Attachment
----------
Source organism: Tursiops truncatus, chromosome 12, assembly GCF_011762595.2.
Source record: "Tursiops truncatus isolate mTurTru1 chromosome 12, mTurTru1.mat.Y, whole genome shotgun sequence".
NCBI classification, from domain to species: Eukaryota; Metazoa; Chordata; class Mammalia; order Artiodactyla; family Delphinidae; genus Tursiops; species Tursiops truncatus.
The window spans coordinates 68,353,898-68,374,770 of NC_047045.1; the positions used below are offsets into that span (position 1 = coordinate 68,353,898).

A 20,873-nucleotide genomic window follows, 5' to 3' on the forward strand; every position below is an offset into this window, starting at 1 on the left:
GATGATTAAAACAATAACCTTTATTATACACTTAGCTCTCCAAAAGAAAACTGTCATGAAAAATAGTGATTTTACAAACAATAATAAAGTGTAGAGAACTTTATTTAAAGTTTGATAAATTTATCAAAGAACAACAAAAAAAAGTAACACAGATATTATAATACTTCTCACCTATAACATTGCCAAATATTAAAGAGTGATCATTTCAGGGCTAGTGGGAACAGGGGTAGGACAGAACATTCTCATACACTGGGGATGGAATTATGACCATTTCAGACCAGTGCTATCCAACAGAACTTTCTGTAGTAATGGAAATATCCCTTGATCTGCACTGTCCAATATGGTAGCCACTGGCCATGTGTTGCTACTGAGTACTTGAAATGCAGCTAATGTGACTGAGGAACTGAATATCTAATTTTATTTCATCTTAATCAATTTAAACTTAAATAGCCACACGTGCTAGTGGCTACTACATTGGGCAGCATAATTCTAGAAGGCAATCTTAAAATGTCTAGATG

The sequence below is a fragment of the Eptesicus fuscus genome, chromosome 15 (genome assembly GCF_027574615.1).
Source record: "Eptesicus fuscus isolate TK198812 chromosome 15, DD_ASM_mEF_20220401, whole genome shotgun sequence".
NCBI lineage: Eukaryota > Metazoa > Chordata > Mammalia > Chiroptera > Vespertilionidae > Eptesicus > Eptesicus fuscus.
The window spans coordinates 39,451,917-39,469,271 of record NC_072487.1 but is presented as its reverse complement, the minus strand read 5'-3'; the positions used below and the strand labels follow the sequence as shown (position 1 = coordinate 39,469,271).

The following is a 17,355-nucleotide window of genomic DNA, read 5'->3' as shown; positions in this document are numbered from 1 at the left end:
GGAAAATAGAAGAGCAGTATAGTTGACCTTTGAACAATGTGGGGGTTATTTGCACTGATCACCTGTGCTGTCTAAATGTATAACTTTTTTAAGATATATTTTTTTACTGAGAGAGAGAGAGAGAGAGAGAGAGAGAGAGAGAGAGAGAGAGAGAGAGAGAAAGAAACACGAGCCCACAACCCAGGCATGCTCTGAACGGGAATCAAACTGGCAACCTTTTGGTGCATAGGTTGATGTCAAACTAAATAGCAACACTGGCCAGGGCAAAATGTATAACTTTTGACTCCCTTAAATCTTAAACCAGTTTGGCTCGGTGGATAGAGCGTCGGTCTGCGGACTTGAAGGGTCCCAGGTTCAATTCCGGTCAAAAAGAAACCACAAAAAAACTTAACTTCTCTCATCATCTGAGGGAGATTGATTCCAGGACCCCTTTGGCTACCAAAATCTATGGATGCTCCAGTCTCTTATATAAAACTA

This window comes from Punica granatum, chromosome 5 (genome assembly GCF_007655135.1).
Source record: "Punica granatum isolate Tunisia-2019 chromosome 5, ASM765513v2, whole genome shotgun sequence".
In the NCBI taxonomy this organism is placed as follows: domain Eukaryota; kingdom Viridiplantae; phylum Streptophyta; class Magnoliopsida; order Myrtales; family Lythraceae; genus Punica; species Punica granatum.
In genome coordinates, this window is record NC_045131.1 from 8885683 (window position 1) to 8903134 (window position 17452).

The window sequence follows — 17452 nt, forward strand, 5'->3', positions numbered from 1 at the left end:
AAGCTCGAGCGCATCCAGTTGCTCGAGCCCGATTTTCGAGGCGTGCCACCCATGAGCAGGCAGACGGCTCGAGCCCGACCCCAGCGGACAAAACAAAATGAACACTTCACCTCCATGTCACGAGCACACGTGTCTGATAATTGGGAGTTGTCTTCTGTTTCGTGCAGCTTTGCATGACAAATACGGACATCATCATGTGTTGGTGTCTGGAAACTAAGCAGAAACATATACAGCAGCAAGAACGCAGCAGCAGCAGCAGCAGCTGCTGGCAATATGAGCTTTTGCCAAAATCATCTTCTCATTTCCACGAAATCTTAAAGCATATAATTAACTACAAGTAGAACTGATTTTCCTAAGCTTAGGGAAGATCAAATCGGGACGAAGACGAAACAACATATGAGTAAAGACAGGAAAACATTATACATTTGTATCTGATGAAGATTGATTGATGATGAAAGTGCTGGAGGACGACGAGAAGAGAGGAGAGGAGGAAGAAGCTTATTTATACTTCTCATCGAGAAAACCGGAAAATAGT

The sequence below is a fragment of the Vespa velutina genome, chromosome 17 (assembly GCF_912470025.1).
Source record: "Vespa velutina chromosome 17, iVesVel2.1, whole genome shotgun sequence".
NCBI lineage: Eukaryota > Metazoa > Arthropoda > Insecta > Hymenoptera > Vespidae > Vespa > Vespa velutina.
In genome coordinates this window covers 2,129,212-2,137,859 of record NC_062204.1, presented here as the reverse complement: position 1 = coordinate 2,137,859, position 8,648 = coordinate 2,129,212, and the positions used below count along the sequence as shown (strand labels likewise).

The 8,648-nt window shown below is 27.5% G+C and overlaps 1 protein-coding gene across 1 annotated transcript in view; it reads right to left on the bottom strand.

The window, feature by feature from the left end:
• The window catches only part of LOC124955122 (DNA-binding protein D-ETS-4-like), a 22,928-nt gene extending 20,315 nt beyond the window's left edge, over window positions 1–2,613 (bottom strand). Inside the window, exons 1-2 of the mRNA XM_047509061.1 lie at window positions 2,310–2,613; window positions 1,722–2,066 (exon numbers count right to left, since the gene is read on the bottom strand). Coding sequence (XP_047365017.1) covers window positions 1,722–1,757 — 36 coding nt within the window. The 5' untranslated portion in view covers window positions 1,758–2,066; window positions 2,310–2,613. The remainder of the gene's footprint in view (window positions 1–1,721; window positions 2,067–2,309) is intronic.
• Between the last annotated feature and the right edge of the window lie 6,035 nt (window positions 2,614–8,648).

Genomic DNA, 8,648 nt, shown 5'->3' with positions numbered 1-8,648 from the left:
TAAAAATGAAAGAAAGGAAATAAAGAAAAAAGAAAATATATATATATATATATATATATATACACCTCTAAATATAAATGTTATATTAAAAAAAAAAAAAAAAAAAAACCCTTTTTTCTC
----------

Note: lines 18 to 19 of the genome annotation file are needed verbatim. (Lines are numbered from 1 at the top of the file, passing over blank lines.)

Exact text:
AAGCTCGAGCGCATCCAGTTGCTCGAGCCCGATTTTCGAGGCGTGCCACCCATGAGCAGGCAGACGGCTCGAGCCCGACCCCAGCGGACAAAACAAAATGAACACTTCACCTCCATGTCACGAGCACACGTGTCTGATAATTGGGAGTTGTCTTCTGTTTCGTGCAGCTTTGCATGACAAATACGGACATCATCATGTGTTGGTGTCTGGAAACTAAGCAGAAACATATACAGCAGCAAGAACGCAGCAGCAGCAGCAGCAGCTGCTGGCAATATGAGCTTTTGCCAAAATCATCTTCTCATTTCCACGAAATCTTAAAGCATATAATTAACTACAAGTAGAACTGATTTTCCTAAGCTTAGGGAAGATCAAATCGGGACGAAGACGAAACAACATATGAGTAAAGACAGGAAAACATTATACATTTGTATCTGATGAAGATTGATTGATGATGAAAGTGCTGGAGGACGACGAGAAGAGAGGAGAGGAGGAAGAAGCTTATTTATACTTCTCATCGAGAAAACCGGAAAATAGT

The sequence below is a fragment of the Vespa velutina genome, chromosome 17 (assembly GCF_912470025.1).